In the case of harmonization by attribute, nonharmonization or divergence will be indicated in USP–NF and EP by the symbol . For these nonharmonized attributes, reliance upon the individual pharmacopeia is required. A monograph or general chapter in one PDG pharmacopeia may unilaterally include additional local or national attributes that are not included in the corresponding text of the other pharmacopeias. Such text is not considered by the PDG to be a divergence from the PDG harmonized text.
As with other USP–NF revisions, draft harmonization texts are published for comment in Pharmacopeial Forum. Final harmonized official text in USP–NF is presented in the latest edition, Supplement, or Interim Revision Announcement. The current status of all harmonization projects appears in Table 1 and Table 2. These status tables will be updated in subsequent editions of USP–NF and its Supplements.
In the U.S., cases of noncompliance or dispute are resolved through performance of the official procedure in USP or NF. If the procedure and its acceptance criteria are harmonized in the PDG, then a manufacturer may follow the relevant compendial instructions in USP–NF, EP, or JP.
Table 1. Status of Harmonization—Excipient
Excipient Name Coordinating
Alcohol EP 6
Benzyl Alcohol EP 6
Dehydrated Alcohol EP 6
Butylparaben EP 6
Calcium Carbonate USP 2
Calcium Disodium Edetate JP 5A2
Calcium Phosphate Dibasic
(and anhydrous)
Carmellose JP 2
Cellulose Acetate USP 6
Cellulose Acetate Phthalate USP 6
Microcrystalline Cellulose USP 6
Cellulose, Powdered USP 6
Citric Acid, Anhydrous EP 6
Citric Acid, Monohydrate EP 6
Copovidone JP 2
Croscarmellulose Sodium USP 6
Crospovidone EP 4
Ethylcellulose EP 6
Ethylparaben EP 6
Gelatin EP 2
Glucose EP 2
Glycerin USP 3
Glyceryl Monostearate USP 2
Hydroxyethyl Cellulose EP 4
Hydroxypropyl Cellulose USP 4
Hydroxypropyl Cellulose,
Low Substituted
JP 6
Cellulose Phthalate
Lactose, Anhydrous USP 6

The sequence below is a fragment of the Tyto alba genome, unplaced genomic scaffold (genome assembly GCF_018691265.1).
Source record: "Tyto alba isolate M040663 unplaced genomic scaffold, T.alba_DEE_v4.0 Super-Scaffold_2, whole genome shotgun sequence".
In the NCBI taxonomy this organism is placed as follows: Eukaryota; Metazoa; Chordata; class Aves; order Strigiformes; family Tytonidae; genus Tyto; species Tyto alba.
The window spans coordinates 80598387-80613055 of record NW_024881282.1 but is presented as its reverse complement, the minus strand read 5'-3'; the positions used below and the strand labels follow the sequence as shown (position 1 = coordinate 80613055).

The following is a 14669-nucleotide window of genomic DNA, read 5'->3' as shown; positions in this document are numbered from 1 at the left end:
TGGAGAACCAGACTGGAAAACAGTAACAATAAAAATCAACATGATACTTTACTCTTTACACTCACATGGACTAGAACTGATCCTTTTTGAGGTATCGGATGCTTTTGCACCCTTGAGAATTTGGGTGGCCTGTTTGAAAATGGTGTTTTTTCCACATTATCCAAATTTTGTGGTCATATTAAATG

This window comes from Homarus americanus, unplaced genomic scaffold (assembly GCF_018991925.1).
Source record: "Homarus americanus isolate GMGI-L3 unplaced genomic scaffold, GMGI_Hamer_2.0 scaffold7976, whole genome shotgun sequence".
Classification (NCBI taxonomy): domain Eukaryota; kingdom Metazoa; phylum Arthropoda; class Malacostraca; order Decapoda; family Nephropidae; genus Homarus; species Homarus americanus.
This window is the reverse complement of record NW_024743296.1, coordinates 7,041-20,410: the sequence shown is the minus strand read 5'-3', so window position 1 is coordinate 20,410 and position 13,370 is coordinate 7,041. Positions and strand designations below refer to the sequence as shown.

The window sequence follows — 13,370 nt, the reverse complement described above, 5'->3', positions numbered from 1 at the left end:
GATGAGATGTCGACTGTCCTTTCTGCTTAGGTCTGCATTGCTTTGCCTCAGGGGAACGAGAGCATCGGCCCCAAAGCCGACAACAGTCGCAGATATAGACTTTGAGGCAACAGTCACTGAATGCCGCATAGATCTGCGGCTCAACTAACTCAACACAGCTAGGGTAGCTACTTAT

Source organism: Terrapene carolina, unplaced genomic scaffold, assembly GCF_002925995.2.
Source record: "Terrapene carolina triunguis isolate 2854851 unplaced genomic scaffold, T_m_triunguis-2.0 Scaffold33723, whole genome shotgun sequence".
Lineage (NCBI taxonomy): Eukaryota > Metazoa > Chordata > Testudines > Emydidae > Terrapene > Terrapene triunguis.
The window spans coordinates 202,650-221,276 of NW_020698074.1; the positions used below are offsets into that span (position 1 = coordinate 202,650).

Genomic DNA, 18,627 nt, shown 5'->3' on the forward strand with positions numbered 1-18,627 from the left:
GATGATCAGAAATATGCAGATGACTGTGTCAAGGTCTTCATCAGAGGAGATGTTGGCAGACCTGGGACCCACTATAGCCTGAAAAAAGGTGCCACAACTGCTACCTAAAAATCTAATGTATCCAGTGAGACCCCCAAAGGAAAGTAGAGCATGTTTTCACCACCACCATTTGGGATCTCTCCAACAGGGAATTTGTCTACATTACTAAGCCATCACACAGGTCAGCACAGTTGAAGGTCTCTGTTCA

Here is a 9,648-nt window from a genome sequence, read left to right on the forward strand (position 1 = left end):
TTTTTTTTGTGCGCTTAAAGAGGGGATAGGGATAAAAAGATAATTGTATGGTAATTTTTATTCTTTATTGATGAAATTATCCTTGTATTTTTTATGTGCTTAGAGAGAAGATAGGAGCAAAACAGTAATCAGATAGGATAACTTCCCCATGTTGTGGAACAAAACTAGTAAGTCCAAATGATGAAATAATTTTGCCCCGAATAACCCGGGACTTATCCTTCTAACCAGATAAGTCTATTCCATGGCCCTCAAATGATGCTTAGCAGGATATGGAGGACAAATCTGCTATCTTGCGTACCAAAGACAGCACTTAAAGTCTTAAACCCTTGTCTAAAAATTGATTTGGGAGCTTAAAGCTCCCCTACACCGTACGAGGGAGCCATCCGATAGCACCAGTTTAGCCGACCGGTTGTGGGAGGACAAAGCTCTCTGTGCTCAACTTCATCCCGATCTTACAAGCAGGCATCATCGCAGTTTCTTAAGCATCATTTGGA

Lactose, Monohydrate USP 6
Magnesium Stearate USP 4
Mannitol EP 2
Methylcellulose JP 6
Methylparaben EP 6
Petrolatum, White USP 4
Polyethylene Glycol USP 4
Polysorbate 80 EP 3
Povidone JP 5A
Propylene Glycol EP 3
Propylparaben EP 6
Saccharin USP 6
Saccharin, Calcium USP 6
Saccharin, Sodium USP 6
Silicon Dioxide JP 4
Silicon Dioxide, Colloidal JP 4
Sodium Chloride EP 6
Sodium Lauryl Sulfate USP 2
Sodium Starch Glycolate USP 6
Starch, Corn USP 6
Starch, Potato EP 6
Starch, Pregelatinized JP 2
Starch, Rice EP 4 Revised
Starch, Wheat EP 6
Stearic Acid EP 4
Sucrose EP 3
Talc EP 6
Titanium Dioxide JP 5A2
Table 2. Status of Harmonization—General Chapters
Chapter Title Coordinating
Amino Acid Determination USP 6
Bacterial Endotoxins JP 7
Bulk Density and Tapped
EP 3
Conductivity EP 2
Degree of Color of Liquids;
Clarity and Degree of
Opalescence of Liquids
EP 3
Density of Solids EP 3
Disintegration USP 4
Dissolution USP 4
Capillary Electrophoresis EP 6
Polyacrylamide Gel
EP 6
Extractable Volume of
EP 6
Flowability (Powder Flow) USP 4
Heavy Metals USP 3
Inhalation EP 3
Isoelectric Focusing EP 6
Light Diffraction Measure of
Particle Size
EP 3
Microbial Contamination
Tests for specified microorganisms EP 4
Microbial Enumeration EP 4
Microbial Attributes EP 4
Optical Microscopy USP 5A
Particle Size Distribution
Estimation by Analytical
Peptide Mapping USP 6
Porosimetry by Mercury